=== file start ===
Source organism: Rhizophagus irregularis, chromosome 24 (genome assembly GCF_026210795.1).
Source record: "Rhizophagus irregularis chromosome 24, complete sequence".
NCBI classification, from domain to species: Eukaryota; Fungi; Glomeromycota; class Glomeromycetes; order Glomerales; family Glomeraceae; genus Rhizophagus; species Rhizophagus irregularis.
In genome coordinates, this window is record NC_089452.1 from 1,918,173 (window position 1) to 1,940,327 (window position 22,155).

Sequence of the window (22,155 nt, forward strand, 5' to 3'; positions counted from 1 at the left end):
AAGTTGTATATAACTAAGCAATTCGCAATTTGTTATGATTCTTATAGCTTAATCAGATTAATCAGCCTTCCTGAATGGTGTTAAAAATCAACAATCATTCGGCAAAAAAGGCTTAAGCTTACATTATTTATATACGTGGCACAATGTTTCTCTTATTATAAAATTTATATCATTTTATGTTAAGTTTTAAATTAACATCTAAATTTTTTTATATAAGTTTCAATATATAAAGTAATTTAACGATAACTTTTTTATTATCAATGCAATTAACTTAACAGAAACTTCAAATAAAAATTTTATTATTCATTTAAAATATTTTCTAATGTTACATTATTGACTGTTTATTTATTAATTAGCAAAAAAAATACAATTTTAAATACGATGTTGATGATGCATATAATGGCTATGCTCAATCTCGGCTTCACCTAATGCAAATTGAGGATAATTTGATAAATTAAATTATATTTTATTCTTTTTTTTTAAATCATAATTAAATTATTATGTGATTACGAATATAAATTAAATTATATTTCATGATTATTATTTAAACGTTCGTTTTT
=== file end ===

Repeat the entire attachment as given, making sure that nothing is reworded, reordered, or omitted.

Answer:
Source organism: Rhizophagus irregularis, chromosome 24 (genome assembly GCF_026210795.1).
Source record: "Rhizophagus irregularis chromosome 24, complete sequence".
NCBI classification, from domain to species: Eukaryota; Fungi; Glomeromycota; class Glomeromycetes; order Glomerales; family Glomeraceae; genus Rhizophagus; species Rhizophagus irregularis.
In genome coordinates, this window is record NC_089452.1 from 1,918,173 (window position 1) to 1,940,327 (window position 22,155).

Sequence of the window (22,155 nt, forward strand, 5' to 3'; positions counted from 1 at the left end):
AAGTTGTATATAACTAAGCAATTCGCAATTTGTTATGATTCTTATAGCTTAATCAGATTAATCAGCCTTCCTGAATGGTGTTAAAAATCAACAATCATTCGGCAAAAAAGGCTTAAGCTTACATTATTTATATACGTGGCACAATGTTTCTCTTATTATAAAATTTATATCATTTTATGTTAAGTTTTAAATTAACATCTAAATTTTTTTATATAAGTTTCAATATATAAAGTAATTTAACGATAACTTTTTTATTATCAATGCAATTAACTTAACAGAAACTTCAAATAAAAATTTTATTATTCATTTAAAATATTTTCTAATGTTACATTATTGACTGTTTATTTATTAATTAGCAAAAAAAATACAATTTTAAATACGATGTTGATGATGCATATAATGGCTATGCTCAATCTCGGCTTCACCTAATGCAAATTGAGGATAATTTGATAAATTAAATTATATTTTATTCTTTTTTTTTAAATCATAATTAAATTATTATGTGATTACGAATATAAATTAAATTATATTTCATGATTATTATTTAAACGTTCGTTTTT